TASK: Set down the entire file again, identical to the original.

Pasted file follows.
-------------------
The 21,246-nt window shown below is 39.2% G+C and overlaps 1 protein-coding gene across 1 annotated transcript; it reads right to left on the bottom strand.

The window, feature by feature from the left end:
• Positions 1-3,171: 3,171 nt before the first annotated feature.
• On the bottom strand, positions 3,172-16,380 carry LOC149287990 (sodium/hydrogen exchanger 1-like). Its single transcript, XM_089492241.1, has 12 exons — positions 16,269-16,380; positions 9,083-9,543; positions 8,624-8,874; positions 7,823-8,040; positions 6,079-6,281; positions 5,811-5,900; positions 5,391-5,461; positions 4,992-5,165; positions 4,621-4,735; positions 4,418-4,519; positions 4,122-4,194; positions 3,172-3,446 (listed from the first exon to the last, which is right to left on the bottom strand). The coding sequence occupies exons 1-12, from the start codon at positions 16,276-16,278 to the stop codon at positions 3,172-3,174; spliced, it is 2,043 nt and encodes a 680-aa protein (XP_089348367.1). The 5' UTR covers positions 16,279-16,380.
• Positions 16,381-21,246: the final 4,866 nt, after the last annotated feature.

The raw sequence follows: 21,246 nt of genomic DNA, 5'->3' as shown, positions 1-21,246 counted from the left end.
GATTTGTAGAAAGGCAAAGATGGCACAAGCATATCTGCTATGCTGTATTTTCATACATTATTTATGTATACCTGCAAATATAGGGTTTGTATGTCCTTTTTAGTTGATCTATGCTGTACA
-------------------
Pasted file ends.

The 21,246-nt window shown below is 39.2% G+C and overlaps 1 protein-coding gene across 1 annotated transcript; it reads right to left on the bottom strand.

The window, feature by feature from the left end:
• Positions 1-3,171: 3,171 nt before the first annotated feature.
• On the bottom strand, positions 3,172-16,380 carry LOC149287990 (sodium/hydrogen exchanger 1-like). Its single transcript, XM_089492241.1, has 12 exons — positions 16,269-16,380; positions 9,083-9,543; positions 8,624-8,874; positions 7,823-8,040; positions 6,079-6,281; positions 5,811-5,900; positions 5,391-5,461; positions 4,992-5,165; positions 4,621-4,735; positions 4,418-4,519; positions 4,122-4,194; positions 3,172-3,446 (listed from the first exon to the last, which is right to left on the bottom strand). The coding sequence occupies exons 1-12, from the start codon at positions 16,276-16,278 to the stop codon at positions 3,172-3,174; spliced, it is 2,043 nt and encodes a 680-aa protein (XP_089348367.1). The 5' UTR covers positions 16,279-16,380.
• Positions 16,381-21,246: the final 4,866 nt, after the last annotated feature.

The raw sequence follows: 21,246 nt of genomic DNA, 5'->3' as shown, positions 1-21,246 counted from the left end.
GATTTGTAGAAAGGCAAAGATGGCACAAGCATATCTGCTATGCTGTATTTTCATACATTATTTATGTATACCTGCAAATATAGGGTTTGTATGTCCTTTTTAGTTGATCTATGCTGTACA